• Western extension of the Raritan Valley Line from High Bridge to Alpha (track is gone from Ludlow to Bloomsbury)
  • Southern Secondary from Red Bank to South Lakewood. The part from South Lakewood to Lakehurst, New Jersey is owned by Conrail, and from Lakehurst to Woodmansie is owned by Clayton Sand. NJ Transit also owns the final stretch from Woodmansie to Winslow Junction.
  • Beesley's Point Secondary from Winslow Junction to Ocean City
  • Cape May Branch from Tuckahoe to Cape May, plus a branch to Cape May Point
  • Former Bergen County Line from HX Interlocking (Hackensack River) to Croxton Yard, realigned for Secaucus Junction
  • Freehold Secondary from Freehold to Farmingdale
  • Freehold Branch from Freehold to Matawan

Freight contracts

Several railroads hold trackage rights agreements to operate freight service on NJT-owned lines. Conrail, CSX, Norfolk Southern and several short lines (Cape May Seashore Lines, Morristown & Erie Railway, Southern Railroad of New Jersey) currently have trackage rights contracts to operate freight service on NJT lines. The M&E must use NJT rails to travel between its own trackage. A similar situation exists for Conrail on the Atlantic City Line.[citation needed] Details as follows:

  • Hoboken Division
    • Morris & Essex Lines
      • Morristown Line: NS, M&E (West End to Hackettstown)
      • Gladstone Branch: NS
    • Montclair-Boonton Line: NS, M&E
    • Harrison Cut-off (unused by NJ Transit): NS
    • Main Line: NS, M&E (West End to Rutherford Junction)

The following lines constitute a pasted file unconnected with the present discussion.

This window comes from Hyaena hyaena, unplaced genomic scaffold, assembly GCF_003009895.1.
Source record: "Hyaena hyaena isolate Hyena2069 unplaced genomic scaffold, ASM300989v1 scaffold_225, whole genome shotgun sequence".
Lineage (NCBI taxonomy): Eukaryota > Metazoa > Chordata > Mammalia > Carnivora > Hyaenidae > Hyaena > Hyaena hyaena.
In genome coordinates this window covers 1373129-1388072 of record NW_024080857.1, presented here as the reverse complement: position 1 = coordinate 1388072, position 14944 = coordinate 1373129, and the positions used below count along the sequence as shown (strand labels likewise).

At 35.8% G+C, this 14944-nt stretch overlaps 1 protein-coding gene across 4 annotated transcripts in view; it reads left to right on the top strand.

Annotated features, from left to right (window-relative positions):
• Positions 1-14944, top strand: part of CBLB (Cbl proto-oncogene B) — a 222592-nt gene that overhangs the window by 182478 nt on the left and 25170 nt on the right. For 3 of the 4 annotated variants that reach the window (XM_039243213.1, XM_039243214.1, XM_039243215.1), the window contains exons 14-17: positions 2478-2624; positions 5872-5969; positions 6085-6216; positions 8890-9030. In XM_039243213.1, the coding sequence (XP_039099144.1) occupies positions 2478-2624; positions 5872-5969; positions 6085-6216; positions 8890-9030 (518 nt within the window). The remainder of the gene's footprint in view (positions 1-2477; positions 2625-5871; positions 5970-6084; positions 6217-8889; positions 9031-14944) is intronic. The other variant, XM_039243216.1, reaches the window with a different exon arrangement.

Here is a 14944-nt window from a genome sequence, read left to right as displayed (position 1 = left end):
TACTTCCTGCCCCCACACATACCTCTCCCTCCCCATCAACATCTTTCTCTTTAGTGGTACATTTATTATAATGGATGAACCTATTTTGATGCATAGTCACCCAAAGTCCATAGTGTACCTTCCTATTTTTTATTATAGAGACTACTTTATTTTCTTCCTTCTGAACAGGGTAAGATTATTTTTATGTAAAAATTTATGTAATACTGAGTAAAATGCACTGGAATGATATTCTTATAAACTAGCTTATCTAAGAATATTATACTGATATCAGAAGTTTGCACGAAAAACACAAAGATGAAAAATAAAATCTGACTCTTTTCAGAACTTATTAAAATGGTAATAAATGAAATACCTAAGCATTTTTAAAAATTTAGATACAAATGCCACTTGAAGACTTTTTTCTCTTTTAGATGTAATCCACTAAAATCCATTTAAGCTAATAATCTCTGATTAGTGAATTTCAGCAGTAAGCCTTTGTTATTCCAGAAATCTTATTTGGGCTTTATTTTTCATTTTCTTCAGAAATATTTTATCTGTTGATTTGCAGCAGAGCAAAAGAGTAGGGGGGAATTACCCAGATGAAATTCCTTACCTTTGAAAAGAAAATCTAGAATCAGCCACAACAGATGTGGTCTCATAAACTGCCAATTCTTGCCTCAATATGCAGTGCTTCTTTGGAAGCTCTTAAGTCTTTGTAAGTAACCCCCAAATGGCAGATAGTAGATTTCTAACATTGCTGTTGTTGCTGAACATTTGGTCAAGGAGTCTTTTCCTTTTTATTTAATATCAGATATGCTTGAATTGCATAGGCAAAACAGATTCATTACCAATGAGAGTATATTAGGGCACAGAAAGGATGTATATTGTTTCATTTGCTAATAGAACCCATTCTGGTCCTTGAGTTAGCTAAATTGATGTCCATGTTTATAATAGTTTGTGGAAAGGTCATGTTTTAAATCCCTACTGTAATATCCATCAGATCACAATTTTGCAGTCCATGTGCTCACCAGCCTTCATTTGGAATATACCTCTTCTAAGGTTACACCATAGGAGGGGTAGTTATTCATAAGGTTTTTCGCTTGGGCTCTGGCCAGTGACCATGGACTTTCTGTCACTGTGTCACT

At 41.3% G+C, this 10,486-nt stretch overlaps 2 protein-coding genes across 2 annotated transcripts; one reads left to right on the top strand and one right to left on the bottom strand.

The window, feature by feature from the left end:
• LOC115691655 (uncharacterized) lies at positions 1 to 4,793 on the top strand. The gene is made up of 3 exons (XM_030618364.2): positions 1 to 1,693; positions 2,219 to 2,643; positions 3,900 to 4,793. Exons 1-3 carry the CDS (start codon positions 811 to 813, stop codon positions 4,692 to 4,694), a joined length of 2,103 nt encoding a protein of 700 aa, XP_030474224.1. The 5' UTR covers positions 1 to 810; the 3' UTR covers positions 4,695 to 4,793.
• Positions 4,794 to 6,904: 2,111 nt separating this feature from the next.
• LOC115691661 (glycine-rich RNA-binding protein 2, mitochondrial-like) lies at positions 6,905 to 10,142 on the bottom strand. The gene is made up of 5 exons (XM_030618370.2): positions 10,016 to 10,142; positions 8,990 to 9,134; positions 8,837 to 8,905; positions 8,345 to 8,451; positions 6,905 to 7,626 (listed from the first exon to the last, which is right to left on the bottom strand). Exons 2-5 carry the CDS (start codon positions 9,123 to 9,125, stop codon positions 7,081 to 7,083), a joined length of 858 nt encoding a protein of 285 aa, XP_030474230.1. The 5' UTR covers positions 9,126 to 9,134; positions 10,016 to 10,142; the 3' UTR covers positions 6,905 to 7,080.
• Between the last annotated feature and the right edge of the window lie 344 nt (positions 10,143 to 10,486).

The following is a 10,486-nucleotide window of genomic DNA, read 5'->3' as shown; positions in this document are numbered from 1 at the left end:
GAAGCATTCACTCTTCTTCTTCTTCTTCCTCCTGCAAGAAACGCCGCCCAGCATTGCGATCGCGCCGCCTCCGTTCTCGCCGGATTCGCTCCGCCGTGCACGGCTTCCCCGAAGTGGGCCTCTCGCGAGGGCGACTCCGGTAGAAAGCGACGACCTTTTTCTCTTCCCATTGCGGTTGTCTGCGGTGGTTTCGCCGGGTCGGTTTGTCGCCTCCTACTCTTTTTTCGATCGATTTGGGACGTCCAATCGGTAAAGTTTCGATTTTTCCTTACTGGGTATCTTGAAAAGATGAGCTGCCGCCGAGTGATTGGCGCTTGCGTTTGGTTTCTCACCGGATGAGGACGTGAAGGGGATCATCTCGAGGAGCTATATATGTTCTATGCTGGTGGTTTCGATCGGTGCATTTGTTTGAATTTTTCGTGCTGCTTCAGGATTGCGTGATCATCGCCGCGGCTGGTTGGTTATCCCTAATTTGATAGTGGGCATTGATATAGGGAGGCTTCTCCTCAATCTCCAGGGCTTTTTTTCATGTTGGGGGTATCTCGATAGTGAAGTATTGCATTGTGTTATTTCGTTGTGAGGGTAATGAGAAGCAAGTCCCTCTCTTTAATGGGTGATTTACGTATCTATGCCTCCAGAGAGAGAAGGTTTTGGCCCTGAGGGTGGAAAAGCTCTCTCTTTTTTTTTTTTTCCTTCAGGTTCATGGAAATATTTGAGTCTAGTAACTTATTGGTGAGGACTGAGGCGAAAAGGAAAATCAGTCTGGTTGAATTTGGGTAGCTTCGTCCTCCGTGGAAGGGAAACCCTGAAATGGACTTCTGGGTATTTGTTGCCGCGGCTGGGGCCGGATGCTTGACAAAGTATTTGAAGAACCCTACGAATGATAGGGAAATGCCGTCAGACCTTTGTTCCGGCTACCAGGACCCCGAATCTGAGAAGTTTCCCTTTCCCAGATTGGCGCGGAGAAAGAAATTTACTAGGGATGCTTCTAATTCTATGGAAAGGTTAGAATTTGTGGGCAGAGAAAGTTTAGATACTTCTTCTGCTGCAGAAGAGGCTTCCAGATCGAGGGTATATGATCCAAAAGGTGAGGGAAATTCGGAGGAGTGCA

• Bergen County Line: NS, M&E (Rutherford Junction to Passaic Junction)
    • Pascack Valley Line: NS
  • Newark Division
    • Raritan Valley Line: Conrail (Aldene to Bound Brook), NS (west of Bound Brook)
    • Northeast Corridor Line: Conrail (west (geographic south) of Waverly)
    • North Jersey Coast Line: Conrail
  • Atlantic City Line: Conrail (north (geographic west) of Pennsauken Junction), SRNJ
    • Beesley's Point Secondary (unused by NJ Transit): Conrail
      • Cape May Branch (unused by NJ Transit): CMSL, SRNJ
  • Southern Secondary: Conrail (northern part, east (geographic north) of South Lakewood)
    • Freehold Secondary: Conrail

The former Boonton Line east of the new Montclair Connection is now owned by Norfolk Southern.[citation needed]

Movable bridges

NJ Transit operates numerous drawbridges, or movable bridges, especially in the northeastern part of the state.

NJ Transit movable bridges

  • Dock Bridge, Newark (Passaic River) – Northeast Corridor Line (vertical lift) (owned and operated by Amtrak)
  • Portal Bridge, Secaucus (Hackensack River) – Northeast Corridor Line (swing) (owned and operated by Amtrak)
  • Newark Draw, Newark (Passaic River) – Morristown Line (swing)
  • Lower Hack Lift, Jersey City (Hackensack River) – Morristown Line (vertical lift)
  • Upper Hack Lift, Secaucus (Hackensack River) – Main Line (vertical lift)
  • HX Draw, Secaucus (Hackensack River) – Bergen County Line (bascule)
  • Lyndhurst Draw, Lyndhurst (Passaic River) – Main Line (swing)
  • River Draw, South Amboy (Raritan River) – North Jersey Coast Line (swing)
  • Morgan Draw, Old Bridge (Cheesequake Creek) – North Jersey Coast Line (bascule)
  • Oceanport Draw, Oceanport (Oceanport Creek) – North Jersey Coast Line (swing)
  • Shark River Draw, Belmar (Shark River) – North Jersey Coast Line (bascule)
  • Brielle Draw, Brielle (Manasquan River) – North Jersey Coast Line (bascule)
  • Beach Bridge, Atlantic City (Beach Thorofare) – Atlantic City Line (swing)